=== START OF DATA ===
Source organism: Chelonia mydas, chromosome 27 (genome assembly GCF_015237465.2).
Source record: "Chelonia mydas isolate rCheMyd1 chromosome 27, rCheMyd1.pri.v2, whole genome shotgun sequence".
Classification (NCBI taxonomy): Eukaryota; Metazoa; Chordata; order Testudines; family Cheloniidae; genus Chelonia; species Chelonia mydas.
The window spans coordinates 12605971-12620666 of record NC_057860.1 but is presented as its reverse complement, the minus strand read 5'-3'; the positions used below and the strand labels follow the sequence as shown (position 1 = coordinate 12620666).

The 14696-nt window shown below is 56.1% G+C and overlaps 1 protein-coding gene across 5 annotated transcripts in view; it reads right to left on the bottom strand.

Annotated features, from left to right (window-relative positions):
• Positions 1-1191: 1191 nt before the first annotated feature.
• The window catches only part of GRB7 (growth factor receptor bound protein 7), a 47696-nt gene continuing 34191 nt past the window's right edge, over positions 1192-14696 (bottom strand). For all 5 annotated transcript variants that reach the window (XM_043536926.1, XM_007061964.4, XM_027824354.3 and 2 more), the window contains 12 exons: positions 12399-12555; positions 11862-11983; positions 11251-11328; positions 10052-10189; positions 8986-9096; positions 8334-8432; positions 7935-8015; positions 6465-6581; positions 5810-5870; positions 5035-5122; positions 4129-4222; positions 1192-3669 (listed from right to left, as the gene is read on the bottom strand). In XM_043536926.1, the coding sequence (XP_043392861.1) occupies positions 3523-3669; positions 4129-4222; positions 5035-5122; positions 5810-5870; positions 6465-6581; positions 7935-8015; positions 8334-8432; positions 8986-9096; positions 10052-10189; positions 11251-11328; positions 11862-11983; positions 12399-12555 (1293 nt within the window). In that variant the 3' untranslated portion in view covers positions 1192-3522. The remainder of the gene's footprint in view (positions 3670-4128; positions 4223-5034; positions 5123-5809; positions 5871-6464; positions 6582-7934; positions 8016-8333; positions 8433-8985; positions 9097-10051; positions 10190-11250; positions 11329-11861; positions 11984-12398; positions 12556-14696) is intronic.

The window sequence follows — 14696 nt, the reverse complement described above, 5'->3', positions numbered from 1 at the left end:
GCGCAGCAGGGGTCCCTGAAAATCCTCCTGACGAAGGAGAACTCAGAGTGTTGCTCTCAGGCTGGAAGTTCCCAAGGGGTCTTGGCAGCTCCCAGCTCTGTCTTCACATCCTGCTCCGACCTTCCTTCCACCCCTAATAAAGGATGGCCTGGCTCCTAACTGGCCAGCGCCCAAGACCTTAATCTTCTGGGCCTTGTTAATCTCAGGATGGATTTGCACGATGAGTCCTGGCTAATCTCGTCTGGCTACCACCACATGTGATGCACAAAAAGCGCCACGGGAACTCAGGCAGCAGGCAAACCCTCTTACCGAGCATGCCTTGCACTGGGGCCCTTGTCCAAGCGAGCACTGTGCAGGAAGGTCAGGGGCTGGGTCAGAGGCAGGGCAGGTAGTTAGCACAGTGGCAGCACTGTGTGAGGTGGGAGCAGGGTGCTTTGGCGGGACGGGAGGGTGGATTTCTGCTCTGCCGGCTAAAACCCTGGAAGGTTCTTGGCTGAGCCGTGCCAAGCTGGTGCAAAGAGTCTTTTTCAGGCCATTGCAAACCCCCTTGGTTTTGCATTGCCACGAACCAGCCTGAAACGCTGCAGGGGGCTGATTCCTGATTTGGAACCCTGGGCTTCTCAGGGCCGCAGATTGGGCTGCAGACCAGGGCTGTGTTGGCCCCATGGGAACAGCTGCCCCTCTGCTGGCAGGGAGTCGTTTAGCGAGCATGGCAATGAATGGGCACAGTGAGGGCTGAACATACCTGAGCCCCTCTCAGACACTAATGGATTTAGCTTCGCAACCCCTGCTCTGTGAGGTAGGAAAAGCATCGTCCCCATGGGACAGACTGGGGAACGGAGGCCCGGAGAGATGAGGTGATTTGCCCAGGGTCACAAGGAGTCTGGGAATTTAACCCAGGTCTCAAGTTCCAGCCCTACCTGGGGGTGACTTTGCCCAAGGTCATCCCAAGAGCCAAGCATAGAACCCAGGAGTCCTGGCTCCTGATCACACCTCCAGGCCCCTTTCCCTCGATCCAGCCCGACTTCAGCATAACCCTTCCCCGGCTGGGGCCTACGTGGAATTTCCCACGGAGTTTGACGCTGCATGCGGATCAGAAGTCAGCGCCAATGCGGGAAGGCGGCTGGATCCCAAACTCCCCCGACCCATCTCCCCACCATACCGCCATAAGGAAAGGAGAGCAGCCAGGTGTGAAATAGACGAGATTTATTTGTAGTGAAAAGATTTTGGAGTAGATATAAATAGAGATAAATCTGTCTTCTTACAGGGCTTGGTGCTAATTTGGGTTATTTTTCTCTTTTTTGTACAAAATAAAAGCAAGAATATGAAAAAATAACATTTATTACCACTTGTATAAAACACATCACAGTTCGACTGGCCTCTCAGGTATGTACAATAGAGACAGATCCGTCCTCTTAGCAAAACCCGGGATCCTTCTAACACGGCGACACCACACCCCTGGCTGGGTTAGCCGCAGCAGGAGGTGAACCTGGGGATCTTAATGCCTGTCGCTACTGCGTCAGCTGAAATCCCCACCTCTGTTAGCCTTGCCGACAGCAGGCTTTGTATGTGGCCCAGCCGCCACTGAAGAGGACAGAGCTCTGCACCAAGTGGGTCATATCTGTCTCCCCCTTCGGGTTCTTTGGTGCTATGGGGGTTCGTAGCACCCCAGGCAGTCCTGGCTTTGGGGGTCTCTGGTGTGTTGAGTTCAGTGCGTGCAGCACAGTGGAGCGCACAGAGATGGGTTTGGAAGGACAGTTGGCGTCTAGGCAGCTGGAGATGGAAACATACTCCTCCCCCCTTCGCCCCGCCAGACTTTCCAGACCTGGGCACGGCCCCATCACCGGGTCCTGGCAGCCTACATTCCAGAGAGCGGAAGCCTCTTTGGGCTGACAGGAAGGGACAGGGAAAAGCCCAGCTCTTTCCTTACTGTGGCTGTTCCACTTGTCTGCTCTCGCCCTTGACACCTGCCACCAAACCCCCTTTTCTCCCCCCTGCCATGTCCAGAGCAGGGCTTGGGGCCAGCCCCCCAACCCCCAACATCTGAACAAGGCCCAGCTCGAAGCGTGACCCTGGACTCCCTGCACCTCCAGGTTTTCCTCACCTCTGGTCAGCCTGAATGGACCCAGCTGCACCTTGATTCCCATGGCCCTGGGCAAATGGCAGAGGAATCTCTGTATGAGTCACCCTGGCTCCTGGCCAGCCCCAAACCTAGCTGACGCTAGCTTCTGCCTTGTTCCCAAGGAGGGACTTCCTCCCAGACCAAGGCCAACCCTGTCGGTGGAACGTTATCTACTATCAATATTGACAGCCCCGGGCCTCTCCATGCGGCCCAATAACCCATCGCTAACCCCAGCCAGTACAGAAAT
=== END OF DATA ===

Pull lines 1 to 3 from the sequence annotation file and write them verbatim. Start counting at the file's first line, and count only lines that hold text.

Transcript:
Source organism: Chelonia mydas, chromosome 27 (genome assembly GCF_015237465.2).
Source record: "Chelonia mydas isolate rCheMyd1 chromosome 27, rCheMyd1.pri.v2, whole genome shotgun sequence".
Classification (NCBI taxonomy): Eukaryota; Metazoa; Chordata; order Testudines; family Cheloniidae; genus Chelonia; species Chelonia mydas.